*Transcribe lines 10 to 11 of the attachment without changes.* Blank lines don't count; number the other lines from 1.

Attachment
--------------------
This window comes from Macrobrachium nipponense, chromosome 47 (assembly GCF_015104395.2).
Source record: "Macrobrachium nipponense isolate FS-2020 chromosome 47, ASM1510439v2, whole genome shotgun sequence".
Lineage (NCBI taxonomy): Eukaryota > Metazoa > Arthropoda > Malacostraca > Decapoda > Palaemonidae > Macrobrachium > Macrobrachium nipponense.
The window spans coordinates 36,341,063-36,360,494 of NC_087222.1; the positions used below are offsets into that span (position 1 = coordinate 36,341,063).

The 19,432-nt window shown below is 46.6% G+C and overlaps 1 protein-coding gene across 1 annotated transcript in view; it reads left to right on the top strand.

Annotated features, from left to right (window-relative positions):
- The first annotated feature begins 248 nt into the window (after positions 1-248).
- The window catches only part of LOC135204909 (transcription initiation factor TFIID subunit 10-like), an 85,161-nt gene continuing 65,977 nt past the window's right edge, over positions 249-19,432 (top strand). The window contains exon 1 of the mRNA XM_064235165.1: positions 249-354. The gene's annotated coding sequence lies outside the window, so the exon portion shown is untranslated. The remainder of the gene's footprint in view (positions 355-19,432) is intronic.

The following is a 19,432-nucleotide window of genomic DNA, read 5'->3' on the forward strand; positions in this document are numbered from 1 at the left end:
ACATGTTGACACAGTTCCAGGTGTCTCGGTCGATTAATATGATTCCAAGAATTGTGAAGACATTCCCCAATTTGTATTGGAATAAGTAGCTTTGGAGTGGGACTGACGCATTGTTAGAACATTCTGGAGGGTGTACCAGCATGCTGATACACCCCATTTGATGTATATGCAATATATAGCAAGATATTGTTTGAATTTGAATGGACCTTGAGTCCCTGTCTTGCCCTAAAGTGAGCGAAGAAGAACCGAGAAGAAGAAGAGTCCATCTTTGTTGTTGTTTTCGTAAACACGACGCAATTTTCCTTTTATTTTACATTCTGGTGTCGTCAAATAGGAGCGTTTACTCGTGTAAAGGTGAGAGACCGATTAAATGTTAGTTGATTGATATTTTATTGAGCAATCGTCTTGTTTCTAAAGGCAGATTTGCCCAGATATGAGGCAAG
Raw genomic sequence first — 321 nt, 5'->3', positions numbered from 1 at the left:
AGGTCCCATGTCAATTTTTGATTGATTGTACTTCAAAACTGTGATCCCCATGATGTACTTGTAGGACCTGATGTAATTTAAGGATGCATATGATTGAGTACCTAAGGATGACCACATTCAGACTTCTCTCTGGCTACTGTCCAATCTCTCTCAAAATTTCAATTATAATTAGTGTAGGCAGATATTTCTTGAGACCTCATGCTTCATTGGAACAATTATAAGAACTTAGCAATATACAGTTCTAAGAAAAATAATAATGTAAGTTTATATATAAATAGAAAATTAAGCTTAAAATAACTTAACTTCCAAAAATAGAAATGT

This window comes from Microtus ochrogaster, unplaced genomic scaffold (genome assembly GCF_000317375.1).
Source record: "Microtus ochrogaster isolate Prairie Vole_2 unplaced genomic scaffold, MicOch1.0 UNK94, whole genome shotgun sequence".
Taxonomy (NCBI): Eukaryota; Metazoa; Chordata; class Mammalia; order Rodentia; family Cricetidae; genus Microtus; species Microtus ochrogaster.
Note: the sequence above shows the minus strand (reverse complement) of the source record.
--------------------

ACATGTTGACACAGTTCCAGGTGTCTCGGTCGATTAATATGATTCCAAGAATTGTGAAGACATTCCCCAATTTGTATTGGAATAAGTAGCTTTGGAGTGGGACTGACGCATTGTTAGAACATTCTGGAGGGTGTACCAGCATGCTGATACACCCCATTTGATGTATATGCAATATATAGCAAGATATTGTTTGAATTTGAATGGACCTTGAGTCCCTGTCTTGCCCTAAAGTGAGCGAAGAAGAACCGAGAAGAAGAAGAGTCCATCTTTGTTGTTGTTTTCGTAAACACGACGCAATTTTCCTTTTATTTTACATTCTGGTGTCGTCAAATAGGAGCGTTTACTCGTGTAAAGGTGAGAGACCGATTAAATGTTAGTTGATTGATATTTTATTGAGCAATCGTCTTGTTTCTAAAGGCAGATTTGCCCAGATATGAGGCAAG
Raw genomic sequence first — 321 nt, 5'->3', positions numbered from 1 at the left: